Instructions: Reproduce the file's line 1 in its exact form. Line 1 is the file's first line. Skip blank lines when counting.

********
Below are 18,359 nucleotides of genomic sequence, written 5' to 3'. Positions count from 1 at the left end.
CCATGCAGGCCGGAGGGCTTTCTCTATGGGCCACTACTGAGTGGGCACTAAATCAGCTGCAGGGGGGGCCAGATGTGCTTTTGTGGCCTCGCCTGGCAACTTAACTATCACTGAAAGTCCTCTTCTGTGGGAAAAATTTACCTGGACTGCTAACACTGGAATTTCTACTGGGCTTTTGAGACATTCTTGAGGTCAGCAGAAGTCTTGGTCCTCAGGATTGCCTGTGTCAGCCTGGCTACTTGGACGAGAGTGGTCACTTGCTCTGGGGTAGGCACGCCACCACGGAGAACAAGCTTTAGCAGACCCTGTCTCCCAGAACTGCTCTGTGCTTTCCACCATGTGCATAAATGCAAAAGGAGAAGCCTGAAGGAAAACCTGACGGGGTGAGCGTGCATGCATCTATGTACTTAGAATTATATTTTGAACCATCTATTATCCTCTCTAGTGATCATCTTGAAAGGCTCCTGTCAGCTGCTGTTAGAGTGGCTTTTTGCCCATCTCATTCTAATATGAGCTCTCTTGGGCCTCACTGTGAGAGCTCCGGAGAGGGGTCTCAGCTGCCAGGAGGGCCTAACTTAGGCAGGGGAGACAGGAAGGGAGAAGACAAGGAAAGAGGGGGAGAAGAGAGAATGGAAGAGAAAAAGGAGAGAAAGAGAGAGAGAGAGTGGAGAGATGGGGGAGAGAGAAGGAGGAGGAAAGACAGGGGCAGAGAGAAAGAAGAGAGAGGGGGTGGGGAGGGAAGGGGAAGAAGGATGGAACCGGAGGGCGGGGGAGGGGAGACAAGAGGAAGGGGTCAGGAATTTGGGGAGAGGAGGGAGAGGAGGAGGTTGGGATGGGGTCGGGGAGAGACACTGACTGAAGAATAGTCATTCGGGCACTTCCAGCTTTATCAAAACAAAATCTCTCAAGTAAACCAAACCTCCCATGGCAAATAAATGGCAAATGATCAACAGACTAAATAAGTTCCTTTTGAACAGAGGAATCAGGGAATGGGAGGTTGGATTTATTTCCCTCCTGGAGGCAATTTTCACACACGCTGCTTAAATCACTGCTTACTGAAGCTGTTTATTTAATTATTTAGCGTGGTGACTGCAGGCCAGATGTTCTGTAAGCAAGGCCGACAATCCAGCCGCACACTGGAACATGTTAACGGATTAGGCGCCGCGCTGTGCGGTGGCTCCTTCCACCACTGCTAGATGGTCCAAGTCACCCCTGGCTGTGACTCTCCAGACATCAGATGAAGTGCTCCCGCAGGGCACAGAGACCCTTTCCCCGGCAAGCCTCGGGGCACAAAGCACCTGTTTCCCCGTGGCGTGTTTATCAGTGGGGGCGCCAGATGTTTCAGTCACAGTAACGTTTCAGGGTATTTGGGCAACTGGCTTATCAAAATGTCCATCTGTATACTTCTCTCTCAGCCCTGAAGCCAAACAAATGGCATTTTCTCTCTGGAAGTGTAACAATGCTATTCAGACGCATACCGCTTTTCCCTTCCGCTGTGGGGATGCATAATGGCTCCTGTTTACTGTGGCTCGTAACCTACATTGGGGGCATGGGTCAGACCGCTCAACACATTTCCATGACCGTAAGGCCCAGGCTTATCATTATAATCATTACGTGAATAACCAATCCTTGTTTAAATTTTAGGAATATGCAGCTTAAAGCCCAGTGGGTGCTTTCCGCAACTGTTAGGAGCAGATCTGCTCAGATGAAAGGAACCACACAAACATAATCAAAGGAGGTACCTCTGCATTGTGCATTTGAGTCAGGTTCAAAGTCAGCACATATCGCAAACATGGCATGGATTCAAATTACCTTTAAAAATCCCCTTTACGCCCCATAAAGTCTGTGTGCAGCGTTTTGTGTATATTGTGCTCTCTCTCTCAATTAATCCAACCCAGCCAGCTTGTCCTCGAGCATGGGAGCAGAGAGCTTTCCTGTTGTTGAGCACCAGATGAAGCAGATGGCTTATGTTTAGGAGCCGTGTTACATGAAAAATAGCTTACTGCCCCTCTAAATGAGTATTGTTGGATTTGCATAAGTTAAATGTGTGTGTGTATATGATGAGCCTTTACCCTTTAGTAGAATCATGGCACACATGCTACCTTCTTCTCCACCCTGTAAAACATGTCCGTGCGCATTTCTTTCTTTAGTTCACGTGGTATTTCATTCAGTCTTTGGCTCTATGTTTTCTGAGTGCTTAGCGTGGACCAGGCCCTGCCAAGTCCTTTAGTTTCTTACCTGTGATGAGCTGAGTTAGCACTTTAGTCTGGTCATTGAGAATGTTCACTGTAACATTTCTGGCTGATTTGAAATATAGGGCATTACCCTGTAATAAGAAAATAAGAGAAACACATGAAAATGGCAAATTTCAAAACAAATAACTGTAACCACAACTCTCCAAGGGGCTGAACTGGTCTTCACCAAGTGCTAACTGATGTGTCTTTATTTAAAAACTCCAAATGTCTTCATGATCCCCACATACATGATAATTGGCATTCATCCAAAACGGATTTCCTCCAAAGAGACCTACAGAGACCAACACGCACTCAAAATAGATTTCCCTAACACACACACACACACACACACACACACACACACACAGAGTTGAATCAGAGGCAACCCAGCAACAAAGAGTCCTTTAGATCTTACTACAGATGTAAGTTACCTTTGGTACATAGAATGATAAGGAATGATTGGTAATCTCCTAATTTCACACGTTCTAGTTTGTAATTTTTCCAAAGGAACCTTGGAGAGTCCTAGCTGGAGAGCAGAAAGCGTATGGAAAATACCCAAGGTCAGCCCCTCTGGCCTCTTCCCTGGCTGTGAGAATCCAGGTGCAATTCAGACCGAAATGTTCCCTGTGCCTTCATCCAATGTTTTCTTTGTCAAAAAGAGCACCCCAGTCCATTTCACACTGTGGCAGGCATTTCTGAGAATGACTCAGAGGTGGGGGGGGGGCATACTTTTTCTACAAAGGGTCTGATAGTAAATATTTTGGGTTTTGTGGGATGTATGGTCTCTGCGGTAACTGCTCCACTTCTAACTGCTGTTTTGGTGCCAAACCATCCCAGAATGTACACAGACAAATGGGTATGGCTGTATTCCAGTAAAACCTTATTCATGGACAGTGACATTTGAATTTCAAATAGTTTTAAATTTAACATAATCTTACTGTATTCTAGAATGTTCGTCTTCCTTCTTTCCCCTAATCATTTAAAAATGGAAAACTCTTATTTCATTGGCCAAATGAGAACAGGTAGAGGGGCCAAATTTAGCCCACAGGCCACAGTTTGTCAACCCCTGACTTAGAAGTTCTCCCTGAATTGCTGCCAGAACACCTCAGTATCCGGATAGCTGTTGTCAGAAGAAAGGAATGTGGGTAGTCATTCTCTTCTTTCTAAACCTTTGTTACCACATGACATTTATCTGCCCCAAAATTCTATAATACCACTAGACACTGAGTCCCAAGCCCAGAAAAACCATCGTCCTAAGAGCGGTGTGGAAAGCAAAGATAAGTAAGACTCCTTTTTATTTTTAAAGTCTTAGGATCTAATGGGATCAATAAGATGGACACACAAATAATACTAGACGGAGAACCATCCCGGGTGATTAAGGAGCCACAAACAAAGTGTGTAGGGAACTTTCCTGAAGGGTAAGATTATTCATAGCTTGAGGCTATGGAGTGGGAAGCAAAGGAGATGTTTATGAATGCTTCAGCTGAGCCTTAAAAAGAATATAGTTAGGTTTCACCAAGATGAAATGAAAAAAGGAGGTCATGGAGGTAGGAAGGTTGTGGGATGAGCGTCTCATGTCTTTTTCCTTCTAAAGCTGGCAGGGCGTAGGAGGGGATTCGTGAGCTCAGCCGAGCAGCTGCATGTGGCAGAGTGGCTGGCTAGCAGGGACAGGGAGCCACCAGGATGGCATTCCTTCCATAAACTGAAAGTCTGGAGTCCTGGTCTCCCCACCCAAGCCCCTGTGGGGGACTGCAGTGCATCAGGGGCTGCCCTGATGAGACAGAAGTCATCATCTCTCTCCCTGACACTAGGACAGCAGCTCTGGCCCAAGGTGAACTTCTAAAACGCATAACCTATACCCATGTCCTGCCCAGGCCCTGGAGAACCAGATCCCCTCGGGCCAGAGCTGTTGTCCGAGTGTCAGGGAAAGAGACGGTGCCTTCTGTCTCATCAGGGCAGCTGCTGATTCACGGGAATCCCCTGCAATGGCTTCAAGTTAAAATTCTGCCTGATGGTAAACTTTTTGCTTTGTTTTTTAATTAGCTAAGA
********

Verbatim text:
Below are 18,359 nucleotides of genomic sequence, written 5' to 3'. Positions count from 1 at the left end.